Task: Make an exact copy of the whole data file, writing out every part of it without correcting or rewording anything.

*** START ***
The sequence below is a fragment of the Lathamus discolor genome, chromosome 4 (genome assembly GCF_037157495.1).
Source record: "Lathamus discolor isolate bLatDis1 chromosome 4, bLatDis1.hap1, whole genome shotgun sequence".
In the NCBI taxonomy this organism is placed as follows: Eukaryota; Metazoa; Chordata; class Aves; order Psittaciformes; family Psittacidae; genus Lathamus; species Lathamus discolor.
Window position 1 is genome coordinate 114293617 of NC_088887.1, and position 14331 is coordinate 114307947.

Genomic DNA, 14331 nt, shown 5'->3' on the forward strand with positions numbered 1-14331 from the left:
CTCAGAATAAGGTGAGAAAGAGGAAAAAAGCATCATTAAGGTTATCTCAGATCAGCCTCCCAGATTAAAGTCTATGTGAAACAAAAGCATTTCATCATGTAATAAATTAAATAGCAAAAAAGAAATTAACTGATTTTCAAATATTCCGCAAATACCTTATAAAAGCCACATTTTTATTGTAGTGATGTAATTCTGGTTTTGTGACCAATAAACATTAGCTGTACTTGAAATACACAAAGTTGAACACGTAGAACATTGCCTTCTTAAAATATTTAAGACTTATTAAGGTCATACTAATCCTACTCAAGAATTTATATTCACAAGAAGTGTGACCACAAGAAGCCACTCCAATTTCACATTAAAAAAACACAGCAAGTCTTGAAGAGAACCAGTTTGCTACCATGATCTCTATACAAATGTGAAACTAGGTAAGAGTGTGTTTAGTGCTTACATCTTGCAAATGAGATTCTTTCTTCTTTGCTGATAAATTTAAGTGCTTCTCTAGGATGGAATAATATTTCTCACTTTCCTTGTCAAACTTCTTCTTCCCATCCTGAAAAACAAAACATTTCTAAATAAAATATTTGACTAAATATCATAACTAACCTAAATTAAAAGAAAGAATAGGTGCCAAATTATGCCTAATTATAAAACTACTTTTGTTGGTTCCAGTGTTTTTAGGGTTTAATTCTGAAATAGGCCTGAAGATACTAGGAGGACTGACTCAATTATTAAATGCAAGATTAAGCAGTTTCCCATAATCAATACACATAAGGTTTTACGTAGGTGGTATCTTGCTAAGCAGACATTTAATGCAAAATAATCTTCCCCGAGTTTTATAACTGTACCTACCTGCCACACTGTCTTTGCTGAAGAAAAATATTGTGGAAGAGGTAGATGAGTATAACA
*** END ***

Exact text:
The sequence below is a fragment of the Lathamus discolor genome, chromosome 4 (genome assembly GCF_037157495.1).
Source record: "Lathamus discolor isolate bLatDis1 chromosome 4, bLatDis1.hap1, whole genome shotgun sequence".
In the NCBI taxonomy this organism is placed as follows: Eukaryota; Metazoa; Chordata; class Aves; order Psittaciformes; family Psittacidae; genus Lathamus; species Lathamus discolor.
Window position 1 is genome coordinate 114293617 of NC_088887.1, and position 14331 is coordinate 114307947.

Genomic DNA, 14331 nt, shown 5'->3' on the forward strand with positions numbered 1-14331 from the left:
CTCAGAATAAGGTGAGAAAGAGGAAAAAAGCATCATTAAGGTTATCTCAGATCAGCCTCCCAGATTAAAGTCTATGTGAAACAAAAGCATTTCATCATGTAATAAATTAAATAGCAAAAAAGAAATTAACTGATTTTCAAATATTCCGCAAATACCTTATAAAAGCCACATTTTTATTGTAGTGATGTAATTCTGGTTTTGTGACCAATAAACATTAGCTGTACTTGAAATACACAAAGTTGAACACGTAGAACATTGCCTTCTTAAAATATTTAAGACTTATTAAGGTCATACTAATCCTACTCAAGAATTTATATTCACAAGAAGTGTGACCACAAGAAGCCACTCCAATTTCACATTAAAAAAACACAGCAAGTCTTGAAGAGAACCAGTTTGCTACCATGATCTCTATACAAATGTGAAACTAGGTAAGAGTGTGTTTAGTGCTTACATCTTGCAAATGAGATTCTTTCTTCTTTGCTGATAAATTTAAGTGCTTCTCTAGGATGGAATAATATTTCTCACTTTCCTTGTCAAACTTCTTCTTCCCATCCTGAAAAACAAAACATTTCTAAATAAAATATTTGACTAAATATCATAACTAACCTAAATTAAAAGAAAGAATAGGTGCCAAATTATGCCTAATTATAAAACTACTTTTGTTGGTTCCAGTGTTTTTAGGGTTTAATTCTGAAATAGGCCTGAAGATACTAGGAGGACTGACTCAATTATTAAATGCAAGATTAAGCAGTTTCCCATAATCAATACACATAAGGTTTTACGTAGGTGGTATCTTGCTAAGCAGACATTTAATGCAAAATAATCTTCCCCGAGTTTTATAACTGTACCTACCTGCCACACTGTCTTTGCTGAAGAAAAATATTGTGGAAGAGGTAGATGAGTATAACA